You can swot up on vocabulary in your sleep – but only if you don’t confuse your brain in the process. Researchers funded by the Swiss National Science Foundation have invited people to their sleep lab for a Dutch language course.
You can’t learn new things in your sleep. Nevertheless, if you’ve been learning vocabulary in a foreign language, it can be highly effective to hear these words played over again while you sleep, as was already shown a year ago by researchers from the university of Zurich and Fribourg. Their new study, funded by the Swiss National Science Foundation, demonstrates that this only works if the brain can do its job undisturbed (*).
Translating doesn’t help
The researchers got 27 German-speaking test subjects to learn Dutch words, then let them sleep for three hours in the sleep lab. The scientists already knew that playing back this vocabulary softly would help the test subjects to remember the words. Now they wanted to give them more information while they were asleep.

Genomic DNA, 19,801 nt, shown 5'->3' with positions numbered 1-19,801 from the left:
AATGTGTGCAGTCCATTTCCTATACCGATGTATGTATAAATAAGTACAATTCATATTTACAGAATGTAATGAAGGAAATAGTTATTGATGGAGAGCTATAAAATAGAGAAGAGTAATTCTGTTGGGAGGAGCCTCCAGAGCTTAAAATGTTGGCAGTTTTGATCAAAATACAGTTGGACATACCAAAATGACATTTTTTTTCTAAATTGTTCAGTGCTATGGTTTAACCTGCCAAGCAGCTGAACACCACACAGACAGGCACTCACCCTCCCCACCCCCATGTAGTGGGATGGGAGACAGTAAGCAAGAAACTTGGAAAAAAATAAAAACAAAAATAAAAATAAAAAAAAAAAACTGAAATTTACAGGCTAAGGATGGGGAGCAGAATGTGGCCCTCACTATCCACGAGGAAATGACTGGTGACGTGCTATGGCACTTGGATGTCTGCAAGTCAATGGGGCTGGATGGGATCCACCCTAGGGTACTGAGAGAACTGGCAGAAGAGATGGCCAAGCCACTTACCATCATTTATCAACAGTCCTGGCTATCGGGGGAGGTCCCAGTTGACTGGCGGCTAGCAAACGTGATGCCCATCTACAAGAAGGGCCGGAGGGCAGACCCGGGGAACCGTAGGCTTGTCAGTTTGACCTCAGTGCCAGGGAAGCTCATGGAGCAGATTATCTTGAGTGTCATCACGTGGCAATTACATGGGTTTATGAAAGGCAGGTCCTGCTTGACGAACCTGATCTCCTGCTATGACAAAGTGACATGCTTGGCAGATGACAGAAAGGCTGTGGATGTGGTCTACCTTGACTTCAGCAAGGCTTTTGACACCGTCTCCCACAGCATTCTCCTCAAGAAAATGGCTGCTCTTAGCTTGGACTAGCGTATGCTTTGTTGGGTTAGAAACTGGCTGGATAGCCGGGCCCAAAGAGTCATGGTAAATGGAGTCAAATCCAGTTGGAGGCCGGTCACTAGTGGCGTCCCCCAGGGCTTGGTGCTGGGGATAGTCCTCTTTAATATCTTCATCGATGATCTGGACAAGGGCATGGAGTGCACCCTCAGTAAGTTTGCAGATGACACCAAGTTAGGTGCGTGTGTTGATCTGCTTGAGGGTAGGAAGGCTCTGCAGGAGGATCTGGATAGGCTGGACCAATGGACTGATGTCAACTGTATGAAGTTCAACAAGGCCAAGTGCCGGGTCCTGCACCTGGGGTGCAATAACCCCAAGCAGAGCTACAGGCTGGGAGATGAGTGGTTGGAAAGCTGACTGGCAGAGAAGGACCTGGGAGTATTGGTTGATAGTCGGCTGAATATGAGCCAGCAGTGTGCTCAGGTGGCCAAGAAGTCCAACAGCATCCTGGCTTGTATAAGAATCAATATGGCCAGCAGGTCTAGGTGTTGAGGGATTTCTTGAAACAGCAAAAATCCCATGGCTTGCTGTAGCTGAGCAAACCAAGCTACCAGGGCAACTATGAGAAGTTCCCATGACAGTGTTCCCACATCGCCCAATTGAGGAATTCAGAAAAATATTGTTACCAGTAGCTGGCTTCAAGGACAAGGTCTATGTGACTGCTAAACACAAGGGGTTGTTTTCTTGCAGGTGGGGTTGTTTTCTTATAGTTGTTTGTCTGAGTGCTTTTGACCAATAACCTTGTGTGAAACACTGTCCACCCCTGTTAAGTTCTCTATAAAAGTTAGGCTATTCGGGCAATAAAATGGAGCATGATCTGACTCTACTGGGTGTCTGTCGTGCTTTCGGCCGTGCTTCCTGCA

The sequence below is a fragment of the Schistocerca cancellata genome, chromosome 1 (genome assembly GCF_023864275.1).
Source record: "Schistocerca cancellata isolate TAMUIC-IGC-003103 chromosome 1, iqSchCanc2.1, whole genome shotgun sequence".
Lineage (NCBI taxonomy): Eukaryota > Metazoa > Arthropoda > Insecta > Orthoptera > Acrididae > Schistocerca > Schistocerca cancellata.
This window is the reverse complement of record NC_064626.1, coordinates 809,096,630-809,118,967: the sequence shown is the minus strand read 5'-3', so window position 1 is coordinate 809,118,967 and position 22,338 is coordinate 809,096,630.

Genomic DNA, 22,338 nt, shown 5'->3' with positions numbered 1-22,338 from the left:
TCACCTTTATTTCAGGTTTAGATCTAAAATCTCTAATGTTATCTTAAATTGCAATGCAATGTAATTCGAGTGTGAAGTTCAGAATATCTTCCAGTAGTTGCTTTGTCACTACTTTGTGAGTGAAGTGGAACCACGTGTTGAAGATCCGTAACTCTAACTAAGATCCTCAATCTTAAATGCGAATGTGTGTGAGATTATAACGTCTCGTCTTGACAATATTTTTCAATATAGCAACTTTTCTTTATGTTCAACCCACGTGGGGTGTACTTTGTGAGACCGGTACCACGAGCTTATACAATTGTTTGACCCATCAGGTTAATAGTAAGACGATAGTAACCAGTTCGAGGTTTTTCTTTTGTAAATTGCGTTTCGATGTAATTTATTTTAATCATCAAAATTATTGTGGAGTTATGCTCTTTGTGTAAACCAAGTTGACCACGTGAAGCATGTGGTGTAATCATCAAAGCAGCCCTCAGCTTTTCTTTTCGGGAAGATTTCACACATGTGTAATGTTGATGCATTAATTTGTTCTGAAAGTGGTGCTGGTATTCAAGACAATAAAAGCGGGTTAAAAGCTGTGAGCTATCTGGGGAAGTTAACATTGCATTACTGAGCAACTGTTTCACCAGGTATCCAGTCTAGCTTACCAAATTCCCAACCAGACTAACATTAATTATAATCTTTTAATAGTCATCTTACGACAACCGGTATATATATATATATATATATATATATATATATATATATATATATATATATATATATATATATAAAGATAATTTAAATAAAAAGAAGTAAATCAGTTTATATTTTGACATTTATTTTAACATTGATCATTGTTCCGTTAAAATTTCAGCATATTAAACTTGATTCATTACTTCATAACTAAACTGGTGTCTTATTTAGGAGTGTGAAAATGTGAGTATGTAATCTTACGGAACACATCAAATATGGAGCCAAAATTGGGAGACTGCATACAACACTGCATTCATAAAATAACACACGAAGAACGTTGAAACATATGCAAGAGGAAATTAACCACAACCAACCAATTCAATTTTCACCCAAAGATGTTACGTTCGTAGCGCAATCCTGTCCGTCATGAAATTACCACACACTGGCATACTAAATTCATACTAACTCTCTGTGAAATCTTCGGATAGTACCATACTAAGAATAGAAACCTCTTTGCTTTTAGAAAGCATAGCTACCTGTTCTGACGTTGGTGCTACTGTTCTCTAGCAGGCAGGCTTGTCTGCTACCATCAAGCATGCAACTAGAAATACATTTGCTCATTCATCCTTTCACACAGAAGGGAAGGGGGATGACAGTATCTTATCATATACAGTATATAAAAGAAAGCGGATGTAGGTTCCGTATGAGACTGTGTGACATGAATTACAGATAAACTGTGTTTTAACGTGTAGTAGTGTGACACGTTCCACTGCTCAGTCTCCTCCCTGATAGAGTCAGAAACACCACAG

The research team, led by biopsychologist Björn Rasch from the University of Fribourg, wanted to enhance the technique’s impact by supplying German translations after the Dutch words. They also wanted to achieve the opposite – in other words, they hoped that supplying incorrect translations would make the test subjects forget what they’d learnt.
“To our surprise, we were neither able to enhance their memory, nor able to make them forget what they’d learnt”, says Rasch. He was able to confirm the original findings – that simply cueing the Dutch vocabulary during sleep enabled the subjects to recall about ten percent more words.
“But playing a second word right after the first seems to disrupt the relevant memory processes that had hitherto been activated”, says Rasch. He and his team have concluded that it’s not the total information offered to the brain that is important. Instead, the brain just needs a nudge in order to enhance the ability to recall.
Only in the lab – for now